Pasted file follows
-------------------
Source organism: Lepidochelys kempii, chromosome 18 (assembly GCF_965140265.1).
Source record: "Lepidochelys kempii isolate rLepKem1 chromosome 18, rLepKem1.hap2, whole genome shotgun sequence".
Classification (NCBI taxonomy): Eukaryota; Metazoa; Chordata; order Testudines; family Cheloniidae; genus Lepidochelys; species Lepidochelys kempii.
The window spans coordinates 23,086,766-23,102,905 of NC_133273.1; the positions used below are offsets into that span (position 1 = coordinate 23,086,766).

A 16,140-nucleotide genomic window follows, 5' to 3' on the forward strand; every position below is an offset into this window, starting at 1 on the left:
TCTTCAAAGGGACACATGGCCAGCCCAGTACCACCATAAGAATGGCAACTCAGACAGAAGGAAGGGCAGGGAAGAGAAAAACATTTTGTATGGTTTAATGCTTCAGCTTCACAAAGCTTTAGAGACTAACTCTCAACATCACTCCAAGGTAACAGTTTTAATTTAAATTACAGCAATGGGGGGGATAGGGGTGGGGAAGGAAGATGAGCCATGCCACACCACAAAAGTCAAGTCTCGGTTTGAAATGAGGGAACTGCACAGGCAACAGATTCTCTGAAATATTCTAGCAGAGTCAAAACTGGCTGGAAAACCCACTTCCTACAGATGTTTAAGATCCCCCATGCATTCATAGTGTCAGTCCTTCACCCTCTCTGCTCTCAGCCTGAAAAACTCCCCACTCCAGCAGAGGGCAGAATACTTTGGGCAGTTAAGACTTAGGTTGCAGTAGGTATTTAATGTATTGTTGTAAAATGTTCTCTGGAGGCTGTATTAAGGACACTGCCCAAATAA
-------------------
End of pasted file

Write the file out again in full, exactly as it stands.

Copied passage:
Source organism: Lepidochelys kempii, chromosome 18 (assembly GCF_965140265.1).
Source record: "Lepidochelys kempii isolate rLepKem1 chromosome 18, rLepKem1.hap2, whole genome shotgun sequence".
Classification (NCBI taxonomy): Eukaryota; Metazoa; Chordata; order Testudines; family Cheloniidae; genus Lepidochelys; species Lepidochelys kempii.
The window spans coordinates 23,086,766-23,102,905 of NC_133273.1; the positions used below are offsets into that span (position 1 = coordinate 23,086,766).

A 16,140-nucleotide genomic window follows, 5' to 3' on the forward strand; every position below is an offset into this window, starting at 1 on the left:
TCTTCAAAGGGACACATGGCCAGCCCAGTACCACCATAAGAATGGCAACTCAGACAGAAGGAAGGGCAGGGAAGAGAAAAACATTTTGTATGGTTTAATGCTTCAGCTTCACAAAGCTTTAGAGACTAACTCTCAACATCACTCCAAGGTAACAGTTTTAATTTAAATTACAGCAATGGGGGGGATAGGGGTGGGGAAGGAAGATGAGCCATGCCACACCACAAAAGTCAAGTCTCGGTTTGAAATGAGGGAACTGCACAGGCAACAGATTCTCTGAAATATTCTAGCAGAGTCAAAACTGGCTGGAAAACCCACTTCCTACAGATGTTTAAGATCCCCCATGCATTCATAGTGTCAGTCCTTCACCCTCTCTGCTCTCAGCCTGAAAAACTCCCCACTCCAGCAGAGGGCAGAATACTTTGGGCAGTTAAGACTTAGGTTGCAGTAGGTATTTAATGTATTGTTGTAAAATGTTCTCTGGAGGCTGTATTAAGGACACTGCCCAAATAA